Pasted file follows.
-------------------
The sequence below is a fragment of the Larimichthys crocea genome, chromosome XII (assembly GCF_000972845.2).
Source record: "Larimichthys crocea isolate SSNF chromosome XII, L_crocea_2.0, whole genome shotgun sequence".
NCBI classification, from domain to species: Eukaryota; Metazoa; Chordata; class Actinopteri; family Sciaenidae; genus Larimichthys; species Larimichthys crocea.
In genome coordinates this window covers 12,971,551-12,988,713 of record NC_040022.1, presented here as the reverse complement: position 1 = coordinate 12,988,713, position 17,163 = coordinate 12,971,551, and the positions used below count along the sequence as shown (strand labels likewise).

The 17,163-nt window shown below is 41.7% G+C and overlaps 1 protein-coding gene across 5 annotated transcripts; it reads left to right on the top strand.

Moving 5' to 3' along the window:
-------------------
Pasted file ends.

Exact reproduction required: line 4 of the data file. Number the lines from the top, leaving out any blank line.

In genome coordinates this window covers 12,971,551-12,988,713 of record NC_040022.1, presented here as the reverse complement: position 1 = coordinate 12,988,713, position 17,163 = coordinate 12,971,551, and the positions used below count along the sequence as shown (strand labels likewise).